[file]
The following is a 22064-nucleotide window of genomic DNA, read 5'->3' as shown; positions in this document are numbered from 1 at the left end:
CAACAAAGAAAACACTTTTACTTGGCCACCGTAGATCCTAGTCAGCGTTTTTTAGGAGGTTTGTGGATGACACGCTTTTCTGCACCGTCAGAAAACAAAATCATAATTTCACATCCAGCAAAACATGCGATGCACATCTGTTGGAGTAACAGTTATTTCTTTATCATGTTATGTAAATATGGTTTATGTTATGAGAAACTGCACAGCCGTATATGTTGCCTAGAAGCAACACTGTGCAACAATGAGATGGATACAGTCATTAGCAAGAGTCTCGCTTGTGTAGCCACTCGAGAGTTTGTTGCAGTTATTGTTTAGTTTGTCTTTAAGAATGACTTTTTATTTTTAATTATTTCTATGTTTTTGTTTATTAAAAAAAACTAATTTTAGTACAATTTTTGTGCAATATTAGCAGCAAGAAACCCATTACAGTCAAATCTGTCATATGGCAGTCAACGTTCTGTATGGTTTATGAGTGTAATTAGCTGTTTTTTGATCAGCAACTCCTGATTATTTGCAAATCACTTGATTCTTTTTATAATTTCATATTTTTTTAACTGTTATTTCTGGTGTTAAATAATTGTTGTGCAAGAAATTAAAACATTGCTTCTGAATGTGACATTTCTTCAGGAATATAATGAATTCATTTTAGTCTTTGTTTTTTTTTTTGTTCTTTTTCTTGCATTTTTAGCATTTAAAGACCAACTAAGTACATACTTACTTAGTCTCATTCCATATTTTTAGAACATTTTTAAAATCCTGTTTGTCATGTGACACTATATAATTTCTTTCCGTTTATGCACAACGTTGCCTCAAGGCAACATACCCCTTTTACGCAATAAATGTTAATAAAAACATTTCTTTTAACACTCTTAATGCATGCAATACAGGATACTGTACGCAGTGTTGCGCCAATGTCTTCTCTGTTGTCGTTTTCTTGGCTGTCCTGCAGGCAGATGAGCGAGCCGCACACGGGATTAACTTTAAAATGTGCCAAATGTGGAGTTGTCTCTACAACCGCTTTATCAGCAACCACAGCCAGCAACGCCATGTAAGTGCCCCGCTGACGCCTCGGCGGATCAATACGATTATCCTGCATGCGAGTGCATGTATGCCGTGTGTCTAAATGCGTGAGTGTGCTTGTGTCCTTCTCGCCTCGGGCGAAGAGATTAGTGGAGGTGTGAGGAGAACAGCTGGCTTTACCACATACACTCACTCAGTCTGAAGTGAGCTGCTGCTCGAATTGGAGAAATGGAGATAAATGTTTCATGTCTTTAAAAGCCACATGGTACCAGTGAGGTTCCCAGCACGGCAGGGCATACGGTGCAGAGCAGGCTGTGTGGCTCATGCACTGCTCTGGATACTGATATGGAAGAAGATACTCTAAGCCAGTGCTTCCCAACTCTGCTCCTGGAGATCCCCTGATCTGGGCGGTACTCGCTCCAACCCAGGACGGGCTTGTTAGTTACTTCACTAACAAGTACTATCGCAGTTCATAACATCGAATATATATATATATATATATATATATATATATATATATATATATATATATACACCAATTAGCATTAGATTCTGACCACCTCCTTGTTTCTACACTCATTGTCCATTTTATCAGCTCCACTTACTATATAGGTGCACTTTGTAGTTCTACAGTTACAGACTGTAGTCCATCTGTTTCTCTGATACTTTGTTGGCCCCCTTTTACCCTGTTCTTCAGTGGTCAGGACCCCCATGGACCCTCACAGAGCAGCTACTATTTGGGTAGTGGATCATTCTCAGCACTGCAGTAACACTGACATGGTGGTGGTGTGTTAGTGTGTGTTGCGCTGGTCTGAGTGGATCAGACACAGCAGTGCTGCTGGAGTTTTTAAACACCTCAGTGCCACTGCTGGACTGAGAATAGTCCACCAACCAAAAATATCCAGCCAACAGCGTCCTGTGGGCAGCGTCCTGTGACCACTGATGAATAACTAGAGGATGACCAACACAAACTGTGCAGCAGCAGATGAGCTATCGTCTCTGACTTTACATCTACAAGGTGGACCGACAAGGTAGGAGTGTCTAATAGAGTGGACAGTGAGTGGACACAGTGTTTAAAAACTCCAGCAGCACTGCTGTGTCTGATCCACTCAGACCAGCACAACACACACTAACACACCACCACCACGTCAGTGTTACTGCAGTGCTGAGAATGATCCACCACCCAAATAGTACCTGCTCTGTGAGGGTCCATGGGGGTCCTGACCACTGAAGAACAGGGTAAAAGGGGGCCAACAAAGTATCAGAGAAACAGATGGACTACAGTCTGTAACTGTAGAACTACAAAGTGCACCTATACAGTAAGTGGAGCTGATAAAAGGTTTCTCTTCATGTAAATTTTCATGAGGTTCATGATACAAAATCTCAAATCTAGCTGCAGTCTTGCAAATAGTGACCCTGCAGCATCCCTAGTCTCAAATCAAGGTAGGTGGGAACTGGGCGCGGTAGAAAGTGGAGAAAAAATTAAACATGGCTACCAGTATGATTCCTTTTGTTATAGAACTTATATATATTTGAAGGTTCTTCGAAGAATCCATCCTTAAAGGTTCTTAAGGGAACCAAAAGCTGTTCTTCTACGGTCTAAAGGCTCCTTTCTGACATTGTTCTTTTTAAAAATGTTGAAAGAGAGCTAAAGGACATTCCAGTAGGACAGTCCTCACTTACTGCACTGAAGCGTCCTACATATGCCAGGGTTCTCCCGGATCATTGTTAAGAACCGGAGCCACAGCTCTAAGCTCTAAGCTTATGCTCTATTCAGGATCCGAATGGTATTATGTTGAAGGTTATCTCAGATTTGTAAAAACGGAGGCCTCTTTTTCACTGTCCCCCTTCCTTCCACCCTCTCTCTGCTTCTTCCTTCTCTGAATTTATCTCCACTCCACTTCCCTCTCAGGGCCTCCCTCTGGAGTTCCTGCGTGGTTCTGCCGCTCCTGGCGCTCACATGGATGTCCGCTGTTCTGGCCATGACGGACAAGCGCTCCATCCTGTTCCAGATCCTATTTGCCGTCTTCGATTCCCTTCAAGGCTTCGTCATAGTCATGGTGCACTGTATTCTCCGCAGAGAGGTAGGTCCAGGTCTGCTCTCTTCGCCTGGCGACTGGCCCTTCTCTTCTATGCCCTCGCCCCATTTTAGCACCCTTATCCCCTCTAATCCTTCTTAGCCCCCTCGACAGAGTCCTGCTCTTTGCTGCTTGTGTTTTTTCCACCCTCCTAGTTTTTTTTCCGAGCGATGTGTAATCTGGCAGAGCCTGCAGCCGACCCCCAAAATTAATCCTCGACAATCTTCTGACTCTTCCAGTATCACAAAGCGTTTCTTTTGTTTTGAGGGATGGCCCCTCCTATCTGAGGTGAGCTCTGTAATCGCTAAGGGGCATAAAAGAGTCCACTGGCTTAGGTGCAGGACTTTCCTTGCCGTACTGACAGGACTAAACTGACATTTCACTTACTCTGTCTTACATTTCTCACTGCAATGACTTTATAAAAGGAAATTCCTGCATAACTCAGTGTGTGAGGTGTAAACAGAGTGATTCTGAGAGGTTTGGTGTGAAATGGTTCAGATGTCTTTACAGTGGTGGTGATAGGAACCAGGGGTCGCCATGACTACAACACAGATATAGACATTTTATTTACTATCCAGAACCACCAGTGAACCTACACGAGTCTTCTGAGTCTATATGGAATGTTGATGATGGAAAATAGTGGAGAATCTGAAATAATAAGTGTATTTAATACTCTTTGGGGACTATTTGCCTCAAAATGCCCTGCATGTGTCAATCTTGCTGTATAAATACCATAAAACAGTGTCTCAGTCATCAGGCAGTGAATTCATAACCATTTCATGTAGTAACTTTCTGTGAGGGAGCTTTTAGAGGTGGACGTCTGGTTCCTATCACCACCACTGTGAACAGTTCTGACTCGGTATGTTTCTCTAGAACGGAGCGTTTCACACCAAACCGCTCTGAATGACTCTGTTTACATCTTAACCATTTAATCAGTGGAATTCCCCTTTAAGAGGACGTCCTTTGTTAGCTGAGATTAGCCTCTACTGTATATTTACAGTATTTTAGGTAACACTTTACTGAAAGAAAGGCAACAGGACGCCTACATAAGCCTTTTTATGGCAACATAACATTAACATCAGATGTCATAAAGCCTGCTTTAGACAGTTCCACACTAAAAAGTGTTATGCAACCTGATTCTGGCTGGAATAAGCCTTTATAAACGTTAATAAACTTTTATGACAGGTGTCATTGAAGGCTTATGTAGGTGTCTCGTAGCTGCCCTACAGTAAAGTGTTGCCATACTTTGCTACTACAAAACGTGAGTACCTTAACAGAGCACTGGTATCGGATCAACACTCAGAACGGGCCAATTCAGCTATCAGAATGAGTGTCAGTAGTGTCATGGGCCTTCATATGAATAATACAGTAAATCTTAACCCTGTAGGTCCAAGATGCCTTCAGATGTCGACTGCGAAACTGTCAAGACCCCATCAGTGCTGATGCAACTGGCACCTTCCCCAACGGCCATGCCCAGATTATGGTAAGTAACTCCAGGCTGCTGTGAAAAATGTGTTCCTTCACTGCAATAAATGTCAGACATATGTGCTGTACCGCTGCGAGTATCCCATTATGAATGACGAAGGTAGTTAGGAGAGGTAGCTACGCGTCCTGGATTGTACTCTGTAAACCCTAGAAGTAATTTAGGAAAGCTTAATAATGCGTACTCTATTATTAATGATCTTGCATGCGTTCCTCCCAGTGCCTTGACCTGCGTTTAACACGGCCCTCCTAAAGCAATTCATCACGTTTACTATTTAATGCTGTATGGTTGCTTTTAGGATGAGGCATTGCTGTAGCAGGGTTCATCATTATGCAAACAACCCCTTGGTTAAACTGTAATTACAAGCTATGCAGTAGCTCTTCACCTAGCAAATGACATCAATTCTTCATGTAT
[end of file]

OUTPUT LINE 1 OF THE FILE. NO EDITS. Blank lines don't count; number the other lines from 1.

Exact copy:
The following is a 22064-nucleotide window of genomic DNA, read 5'->3' as shown; positions in this document are numbered from 1 at the left end: